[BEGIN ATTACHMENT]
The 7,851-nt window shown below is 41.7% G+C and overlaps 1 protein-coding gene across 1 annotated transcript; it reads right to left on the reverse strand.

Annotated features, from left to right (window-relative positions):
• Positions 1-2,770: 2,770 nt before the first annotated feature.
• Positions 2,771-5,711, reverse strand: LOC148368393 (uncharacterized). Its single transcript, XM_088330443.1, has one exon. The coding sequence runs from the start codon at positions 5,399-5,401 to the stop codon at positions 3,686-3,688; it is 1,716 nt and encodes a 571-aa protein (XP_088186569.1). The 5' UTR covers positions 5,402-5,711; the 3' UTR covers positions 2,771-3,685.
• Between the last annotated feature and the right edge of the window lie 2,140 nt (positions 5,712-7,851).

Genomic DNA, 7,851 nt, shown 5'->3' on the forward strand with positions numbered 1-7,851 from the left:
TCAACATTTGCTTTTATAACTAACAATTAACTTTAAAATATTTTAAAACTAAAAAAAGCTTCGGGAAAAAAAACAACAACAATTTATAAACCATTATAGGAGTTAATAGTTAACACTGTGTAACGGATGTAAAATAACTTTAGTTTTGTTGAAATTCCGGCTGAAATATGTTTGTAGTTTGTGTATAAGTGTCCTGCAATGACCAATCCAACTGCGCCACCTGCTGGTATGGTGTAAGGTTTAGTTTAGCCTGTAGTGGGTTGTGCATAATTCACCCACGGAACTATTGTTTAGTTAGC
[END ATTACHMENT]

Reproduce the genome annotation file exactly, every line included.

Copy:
The 7,851-nt window shown below is 41.7% G+C and overlaps 1 protein-coding gene across 1 annotated transcript; it reads right to left on the reverse strand.

Annotated features, from left to right (window-relative positions):
• Positions 1-2,770: 2,770 nt before the first annotated feature.
• Positions 2,771-5,711, reverse strand: LOC148368393 (uncharacterized). Its single transcript, XM_088330443.1, has one exon. The coding sequence runs from the start codon at positions 5,399-5,401 to the stop codon at positions 3,686-3,688; it is 1,716 nt and encodes a 571-aa protein (XP_088186569.1). The 5' UTR covers positions 5,402-5,711; the 3' UTR covers positions 2,771-3,685.
• Between the last annotated feature and the right edge of the window lie 2,140 nt (positions 5,712-7,851).

Genomic DNA, 7,851 nt, shown 5'->3' on the forward strand with positions numbered 1-7,851 from the left:
TCAACATTTGCTTTTATAACTAACAATTAACTTTAAAATATTTTAAAACTAAAAAAAGCTTCGGGAAAAAAAACAACAACAATTTATAAACCATTATAGGAGTTAATAGTTAACACTGTGTAACGGATGTAAAATAACTTTAGTTTTGTTGAAATTCCGGCTGAAATATGTTTGTAGTTTGTGTATAAGTGTCCTGCAATGACCAATCCAACTGCGCCACCTGCTGGTATGGTGTAAGGTTTAGTTTAGCCTGTAGTGGGTTGTGCATAATTCACCCACGGAACTATTGTTTAGTTAGC